Cape Town - A team of four honours graduates from UCT may have the chance to show their project to the man who founded Microsoft.
UCT team Fo(u)r Slaves took second place out of 42 teams in the South African leg of Microsoft’s Imagine Cup in Pretoria last week.
Fo(u)r Slaves is one of three South African teams that will take their product to the Middle East and Africa regional online competition in the coming weeks. From there, they may be chosen to compete in the world finals in Seattle in July.
Team members Shiraz Amond, Andrew Tainton, Alain de Jager, and Mark Robinson were students in UCT’s information systems honours programme last year when they were approached by Cape Town company Open Box Software.
The company wanted to change its internal communication system and get rid of inefficient e-mail lists and memo protocols.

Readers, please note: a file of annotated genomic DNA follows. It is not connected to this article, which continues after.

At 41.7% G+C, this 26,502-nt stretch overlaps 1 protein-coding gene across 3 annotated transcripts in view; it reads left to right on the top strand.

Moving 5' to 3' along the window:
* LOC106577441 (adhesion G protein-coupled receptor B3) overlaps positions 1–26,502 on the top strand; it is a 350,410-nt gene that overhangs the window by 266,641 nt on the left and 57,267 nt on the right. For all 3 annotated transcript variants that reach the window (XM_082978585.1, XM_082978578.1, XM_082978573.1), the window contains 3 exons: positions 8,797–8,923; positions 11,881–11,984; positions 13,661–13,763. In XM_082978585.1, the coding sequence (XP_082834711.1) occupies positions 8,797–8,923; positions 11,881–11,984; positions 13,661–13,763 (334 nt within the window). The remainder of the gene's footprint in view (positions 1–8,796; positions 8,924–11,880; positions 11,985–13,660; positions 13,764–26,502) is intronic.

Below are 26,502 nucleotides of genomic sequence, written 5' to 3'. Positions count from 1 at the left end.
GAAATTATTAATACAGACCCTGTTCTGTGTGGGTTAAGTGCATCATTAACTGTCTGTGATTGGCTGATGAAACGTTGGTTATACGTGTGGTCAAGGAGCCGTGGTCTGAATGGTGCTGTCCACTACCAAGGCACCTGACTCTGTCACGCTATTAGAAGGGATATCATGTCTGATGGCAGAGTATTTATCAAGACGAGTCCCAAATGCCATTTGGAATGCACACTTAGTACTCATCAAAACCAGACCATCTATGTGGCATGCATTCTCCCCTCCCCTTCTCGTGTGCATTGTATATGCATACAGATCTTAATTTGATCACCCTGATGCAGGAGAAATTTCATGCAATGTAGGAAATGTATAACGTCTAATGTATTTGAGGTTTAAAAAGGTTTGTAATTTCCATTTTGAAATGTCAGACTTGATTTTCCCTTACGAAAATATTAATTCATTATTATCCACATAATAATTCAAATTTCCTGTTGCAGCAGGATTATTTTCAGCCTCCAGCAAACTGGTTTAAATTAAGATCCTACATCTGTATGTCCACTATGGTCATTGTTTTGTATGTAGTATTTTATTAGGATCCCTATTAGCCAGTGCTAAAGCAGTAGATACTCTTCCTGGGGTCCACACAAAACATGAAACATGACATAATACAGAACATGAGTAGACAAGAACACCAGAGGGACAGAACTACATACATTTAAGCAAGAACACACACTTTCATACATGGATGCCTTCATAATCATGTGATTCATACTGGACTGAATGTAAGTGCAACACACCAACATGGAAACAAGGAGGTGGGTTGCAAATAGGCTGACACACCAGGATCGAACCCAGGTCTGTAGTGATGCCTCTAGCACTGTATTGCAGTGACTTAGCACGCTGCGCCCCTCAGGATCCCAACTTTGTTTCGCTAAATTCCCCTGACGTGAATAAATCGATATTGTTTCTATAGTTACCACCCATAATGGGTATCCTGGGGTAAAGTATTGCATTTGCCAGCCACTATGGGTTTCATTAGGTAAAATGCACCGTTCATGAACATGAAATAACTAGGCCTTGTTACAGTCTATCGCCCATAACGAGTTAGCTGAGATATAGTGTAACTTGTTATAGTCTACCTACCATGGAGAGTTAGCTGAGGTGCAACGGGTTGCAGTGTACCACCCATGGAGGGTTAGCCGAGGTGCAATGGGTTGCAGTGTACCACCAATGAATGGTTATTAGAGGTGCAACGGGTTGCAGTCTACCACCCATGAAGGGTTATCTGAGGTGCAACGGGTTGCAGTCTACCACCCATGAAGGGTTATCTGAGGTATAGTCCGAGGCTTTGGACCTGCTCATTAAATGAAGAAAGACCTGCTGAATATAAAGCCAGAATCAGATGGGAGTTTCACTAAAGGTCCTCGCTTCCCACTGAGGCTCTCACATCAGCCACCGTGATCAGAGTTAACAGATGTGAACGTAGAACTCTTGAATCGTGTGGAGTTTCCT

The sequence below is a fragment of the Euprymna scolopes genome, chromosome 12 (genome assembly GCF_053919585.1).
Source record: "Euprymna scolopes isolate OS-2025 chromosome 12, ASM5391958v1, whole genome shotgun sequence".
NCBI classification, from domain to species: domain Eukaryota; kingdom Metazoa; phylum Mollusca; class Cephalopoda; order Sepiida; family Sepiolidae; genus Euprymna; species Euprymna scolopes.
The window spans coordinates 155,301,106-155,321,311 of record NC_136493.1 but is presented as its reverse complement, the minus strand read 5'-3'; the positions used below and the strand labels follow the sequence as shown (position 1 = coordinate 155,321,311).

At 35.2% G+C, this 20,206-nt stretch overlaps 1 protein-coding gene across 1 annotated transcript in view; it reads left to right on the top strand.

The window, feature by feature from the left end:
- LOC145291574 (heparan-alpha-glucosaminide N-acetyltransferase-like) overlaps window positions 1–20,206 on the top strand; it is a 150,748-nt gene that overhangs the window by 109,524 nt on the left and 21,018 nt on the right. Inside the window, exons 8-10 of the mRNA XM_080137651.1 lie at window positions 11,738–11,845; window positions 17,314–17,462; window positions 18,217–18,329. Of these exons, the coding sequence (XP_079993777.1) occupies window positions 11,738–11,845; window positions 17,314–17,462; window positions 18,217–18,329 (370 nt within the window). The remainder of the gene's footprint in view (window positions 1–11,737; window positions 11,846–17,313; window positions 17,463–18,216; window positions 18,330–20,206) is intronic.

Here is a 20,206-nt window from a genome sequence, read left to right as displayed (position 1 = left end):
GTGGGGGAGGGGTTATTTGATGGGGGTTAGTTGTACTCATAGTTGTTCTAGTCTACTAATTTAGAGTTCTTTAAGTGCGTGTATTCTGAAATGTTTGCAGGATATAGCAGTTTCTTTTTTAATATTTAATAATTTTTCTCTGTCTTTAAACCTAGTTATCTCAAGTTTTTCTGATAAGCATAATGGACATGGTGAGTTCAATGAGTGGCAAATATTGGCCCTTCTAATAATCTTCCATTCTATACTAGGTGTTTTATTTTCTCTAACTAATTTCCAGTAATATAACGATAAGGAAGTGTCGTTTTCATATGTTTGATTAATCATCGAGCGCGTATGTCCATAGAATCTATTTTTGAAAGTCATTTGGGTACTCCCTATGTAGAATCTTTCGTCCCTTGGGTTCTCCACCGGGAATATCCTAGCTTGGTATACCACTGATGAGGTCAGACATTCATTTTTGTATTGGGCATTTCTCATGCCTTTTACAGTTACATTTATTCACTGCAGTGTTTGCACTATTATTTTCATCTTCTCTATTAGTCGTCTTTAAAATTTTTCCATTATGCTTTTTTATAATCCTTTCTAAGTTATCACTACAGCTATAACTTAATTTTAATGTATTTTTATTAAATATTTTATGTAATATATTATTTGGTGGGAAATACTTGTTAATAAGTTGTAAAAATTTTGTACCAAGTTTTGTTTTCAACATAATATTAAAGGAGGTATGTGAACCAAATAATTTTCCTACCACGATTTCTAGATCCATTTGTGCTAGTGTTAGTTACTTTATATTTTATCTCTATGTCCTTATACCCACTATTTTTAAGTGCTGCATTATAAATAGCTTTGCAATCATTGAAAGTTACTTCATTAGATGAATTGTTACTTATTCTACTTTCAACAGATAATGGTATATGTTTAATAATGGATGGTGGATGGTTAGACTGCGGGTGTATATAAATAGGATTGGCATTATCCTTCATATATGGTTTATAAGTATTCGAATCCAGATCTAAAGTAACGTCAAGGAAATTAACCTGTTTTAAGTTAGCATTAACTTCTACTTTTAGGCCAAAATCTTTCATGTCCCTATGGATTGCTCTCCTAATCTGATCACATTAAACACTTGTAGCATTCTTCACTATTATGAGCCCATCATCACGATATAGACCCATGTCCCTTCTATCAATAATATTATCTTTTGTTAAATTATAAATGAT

Using Open Box software, Fo(u)r Slaves developed me@OpenBox, a program which centralises communication in a kind of “virtual bulletin board”.
“It creates an open, transparent and inclusive culture,” Robinson said.
But the program’s real innovation is the way it uses information. By using general data about worker happiness and tracking data from each employee who uses the system, me@OpenBox can measure how happy your employees are.
Say you have an employee who normally works eight hours a day, but suddenly that person starts putting in 13-hour days.
“The system will flag you as an outlier and send a message to your line manager saying: ‘Hey, this person might not be doing so well. You should check up on her’,” Robinson said.
Now in its 12th year, Imagine Cup is a Microsoft YouthSpeak programme that encourages young developers from around the world.
Last year, 87 teams from 71 countries competed for cash and other prizes in the world finals in St Petersburg.
Winners this year will also have the opportunity to meet privately with Microsoft founder Bill Gates. - Cape Times